The government's amendments therefore do little to allay wider concerns around the breadth of the powers given to Ministers to change the law.
Linked to controversies over the sweeping and unclear nature of such powers are concerns around the lack of Parliamentary scrutiny of how they are used.
As introduced, the default position in the Bill is that regulations made under clause 7 are subject to a negative resolution procedure. Such regulations will be laid before Parliament and will come into force automatically unless either House passes a resolution to annul them.
A limited number of regulations will be subject to an affirmative resolution procedure under which they will need to be positively approved by each House of Parliament. These include regulations creating new public authorities, legislative powers, creating new criminal offences or imposing certain fees.
This means that regulations which include significant policy choices will receive the lowest level of Parliamentary scrutiny and often be subject to no debate.
The problem for Parliament in considering the Bill is that it cannot identify in advance what it might want to look at - and the degree of scrutiny it would wish to apply - in circumstances where it does not know how the powers given to Ministers are going to be used, and indeed Ministers do not know themselves. Although the wish may be for a high degree of scrutiny of a large number of regulations, this will simply not prove possible given the volume of regulations that will be required in a relatively short space of time before exit day.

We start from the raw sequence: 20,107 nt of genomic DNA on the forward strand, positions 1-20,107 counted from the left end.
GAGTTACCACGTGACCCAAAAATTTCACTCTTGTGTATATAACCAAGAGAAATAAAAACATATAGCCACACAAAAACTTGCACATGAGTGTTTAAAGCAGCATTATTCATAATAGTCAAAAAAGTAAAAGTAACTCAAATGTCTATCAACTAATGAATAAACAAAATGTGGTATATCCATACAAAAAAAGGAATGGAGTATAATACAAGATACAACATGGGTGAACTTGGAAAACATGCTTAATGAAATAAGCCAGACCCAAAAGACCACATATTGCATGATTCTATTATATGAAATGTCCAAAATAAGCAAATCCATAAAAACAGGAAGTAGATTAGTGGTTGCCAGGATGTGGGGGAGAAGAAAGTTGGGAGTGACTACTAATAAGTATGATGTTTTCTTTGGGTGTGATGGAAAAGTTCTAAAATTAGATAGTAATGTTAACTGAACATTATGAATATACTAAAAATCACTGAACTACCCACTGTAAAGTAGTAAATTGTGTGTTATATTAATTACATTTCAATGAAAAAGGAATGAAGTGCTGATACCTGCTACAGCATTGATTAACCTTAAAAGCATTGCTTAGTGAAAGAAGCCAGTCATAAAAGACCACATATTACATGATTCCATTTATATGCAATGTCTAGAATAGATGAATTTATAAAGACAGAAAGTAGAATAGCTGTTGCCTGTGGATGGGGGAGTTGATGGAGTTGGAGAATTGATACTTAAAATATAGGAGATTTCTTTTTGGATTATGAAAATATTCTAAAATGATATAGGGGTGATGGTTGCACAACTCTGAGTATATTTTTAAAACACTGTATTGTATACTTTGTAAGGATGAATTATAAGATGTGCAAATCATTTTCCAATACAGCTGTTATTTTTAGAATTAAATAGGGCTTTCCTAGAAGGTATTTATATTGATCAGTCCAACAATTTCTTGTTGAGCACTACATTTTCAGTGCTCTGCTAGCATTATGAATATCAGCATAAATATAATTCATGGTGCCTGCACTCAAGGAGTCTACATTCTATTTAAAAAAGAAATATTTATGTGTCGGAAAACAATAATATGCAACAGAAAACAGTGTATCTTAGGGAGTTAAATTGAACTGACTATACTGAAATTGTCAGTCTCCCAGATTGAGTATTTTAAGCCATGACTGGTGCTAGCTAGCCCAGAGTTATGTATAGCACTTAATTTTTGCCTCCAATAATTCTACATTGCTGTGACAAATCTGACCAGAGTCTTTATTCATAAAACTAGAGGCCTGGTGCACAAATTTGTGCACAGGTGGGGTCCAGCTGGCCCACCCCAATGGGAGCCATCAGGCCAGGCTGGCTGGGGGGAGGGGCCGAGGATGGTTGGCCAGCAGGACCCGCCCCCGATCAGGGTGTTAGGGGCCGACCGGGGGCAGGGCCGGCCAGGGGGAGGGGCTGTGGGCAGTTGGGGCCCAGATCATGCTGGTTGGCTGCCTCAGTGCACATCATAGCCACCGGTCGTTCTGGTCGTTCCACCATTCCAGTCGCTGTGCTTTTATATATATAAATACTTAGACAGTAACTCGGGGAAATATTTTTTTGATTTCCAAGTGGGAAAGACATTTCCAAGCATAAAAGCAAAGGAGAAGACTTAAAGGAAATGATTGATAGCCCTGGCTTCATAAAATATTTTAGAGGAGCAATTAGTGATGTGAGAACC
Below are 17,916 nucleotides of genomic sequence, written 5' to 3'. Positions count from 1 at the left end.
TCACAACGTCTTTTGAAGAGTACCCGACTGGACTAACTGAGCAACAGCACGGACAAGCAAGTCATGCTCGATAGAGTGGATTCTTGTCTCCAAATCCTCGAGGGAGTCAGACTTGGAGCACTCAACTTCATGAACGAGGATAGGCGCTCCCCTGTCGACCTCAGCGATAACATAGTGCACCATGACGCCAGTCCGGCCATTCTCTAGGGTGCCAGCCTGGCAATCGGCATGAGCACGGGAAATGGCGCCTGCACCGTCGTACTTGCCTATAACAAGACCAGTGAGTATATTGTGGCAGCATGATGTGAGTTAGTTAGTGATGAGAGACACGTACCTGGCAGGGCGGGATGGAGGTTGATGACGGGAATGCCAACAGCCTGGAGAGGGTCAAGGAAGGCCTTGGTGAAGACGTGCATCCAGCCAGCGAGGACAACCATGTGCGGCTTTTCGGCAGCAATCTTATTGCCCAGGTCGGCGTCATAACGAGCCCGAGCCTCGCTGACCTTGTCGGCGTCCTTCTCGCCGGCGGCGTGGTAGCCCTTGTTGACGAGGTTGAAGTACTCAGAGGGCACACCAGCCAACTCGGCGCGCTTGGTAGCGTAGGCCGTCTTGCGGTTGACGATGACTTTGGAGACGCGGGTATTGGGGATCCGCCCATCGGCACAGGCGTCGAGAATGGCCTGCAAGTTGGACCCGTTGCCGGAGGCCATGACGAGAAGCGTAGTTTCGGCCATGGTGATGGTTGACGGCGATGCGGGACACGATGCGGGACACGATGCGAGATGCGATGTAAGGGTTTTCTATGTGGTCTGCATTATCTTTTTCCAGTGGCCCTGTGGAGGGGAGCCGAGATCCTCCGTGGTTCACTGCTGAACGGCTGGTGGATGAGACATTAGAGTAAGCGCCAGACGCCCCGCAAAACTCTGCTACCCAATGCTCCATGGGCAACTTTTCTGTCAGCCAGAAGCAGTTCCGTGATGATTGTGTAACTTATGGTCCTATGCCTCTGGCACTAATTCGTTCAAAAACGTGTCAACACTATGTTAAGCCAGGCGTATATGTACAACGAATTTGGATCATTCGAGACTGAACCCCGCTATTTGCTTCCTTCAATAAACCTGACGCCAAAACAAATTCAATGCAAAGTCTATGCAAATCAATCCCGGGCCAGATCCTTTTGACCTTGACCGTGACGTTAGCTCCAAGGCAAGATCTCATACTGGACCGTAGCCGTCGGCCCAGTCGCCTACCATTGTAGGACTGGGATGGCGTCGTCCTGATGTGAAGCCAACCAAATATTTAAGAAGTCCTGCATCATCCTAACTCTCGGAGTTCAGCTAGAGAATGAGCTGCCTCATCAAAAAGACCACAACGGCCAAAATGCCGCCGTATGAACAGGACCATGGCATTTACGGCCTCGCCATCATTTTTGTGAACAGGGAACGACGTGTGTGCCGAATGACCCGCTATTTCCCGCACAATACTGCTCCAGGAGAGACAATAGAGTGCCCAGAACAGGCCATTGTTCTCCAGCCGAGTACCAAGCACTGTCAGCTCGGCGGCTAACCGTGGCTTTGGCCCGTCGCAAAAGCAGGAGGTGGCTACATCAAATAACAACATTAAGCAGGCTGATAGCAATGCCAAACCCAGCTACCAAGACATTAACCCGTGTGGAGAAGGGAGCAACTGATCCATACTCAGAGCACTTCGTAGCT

The Bill has now been amended to insert provisions tabled by the Chair of the Commons Procedure Committee which provide for a sifting committee. The sifting committee will review any draft regulations due to undergo the negative procedure and can require that they instead undergo the affirmative procedure (paragraph 3 of Schedule 7). To aid the review process, the Minister bringing forward the regulations will be required to produce a written statement setting out why the negative procedure is appropriate.